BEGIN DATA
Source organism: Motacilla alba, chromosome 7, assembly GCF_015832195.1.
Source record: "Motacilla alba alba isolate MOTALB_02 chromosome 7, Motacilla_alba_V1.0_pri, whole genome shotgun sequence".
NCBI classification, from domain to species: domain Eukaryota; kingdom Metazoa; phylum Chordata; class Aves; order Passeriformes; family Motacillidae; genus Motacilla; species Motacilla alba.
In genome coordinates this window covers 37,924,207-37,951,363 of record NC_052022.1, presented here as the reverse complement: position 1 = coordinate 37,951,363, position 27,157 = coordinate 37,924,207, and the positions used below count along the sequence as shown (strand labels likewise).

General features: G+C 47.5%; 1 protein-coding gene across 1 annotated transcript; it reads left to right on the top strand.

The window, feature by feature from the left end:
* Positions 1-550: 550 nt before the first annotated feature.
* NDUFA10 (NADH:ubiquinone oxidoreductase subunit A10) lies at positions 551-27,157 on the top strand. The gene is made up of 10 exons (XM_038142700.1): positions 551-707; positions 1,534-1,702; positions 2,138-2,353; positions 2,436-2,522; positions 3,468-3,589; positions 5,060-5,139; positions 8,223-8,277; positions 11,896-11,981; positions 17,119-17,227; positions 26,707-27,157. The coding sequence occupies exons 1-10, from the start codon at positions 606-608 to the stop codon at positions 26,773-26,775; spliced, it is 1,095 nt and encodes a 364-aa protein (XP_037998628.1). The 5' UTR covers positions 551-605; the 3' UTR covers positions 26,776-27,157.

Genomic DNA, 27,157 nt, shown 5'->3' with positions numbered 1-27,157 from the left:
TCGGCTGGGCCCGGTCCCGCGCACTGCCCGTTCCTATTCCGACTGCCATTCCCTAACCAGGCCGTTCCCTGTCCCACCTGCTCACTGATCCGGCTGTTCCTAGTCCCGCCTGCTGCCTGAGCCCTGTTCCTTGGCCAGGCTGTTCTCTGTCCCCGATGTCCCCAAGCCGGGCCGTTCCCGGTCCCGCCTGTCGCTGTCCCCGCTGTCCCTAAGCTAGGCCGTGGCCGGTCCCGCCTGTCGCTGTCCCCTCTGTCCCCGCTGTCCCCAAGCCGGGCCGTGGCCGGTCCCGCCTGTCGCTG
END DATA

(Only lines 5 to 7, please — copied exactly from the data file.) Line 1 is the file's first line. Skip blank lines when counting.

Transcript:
General features: G+C 47.5%; 1 protein-coding gene across 1 annotated transcript; it reads left to right on the top strand.

The window, feature by feature from the left end:
* Positions 1-550: 550 nt before the first annotated feature.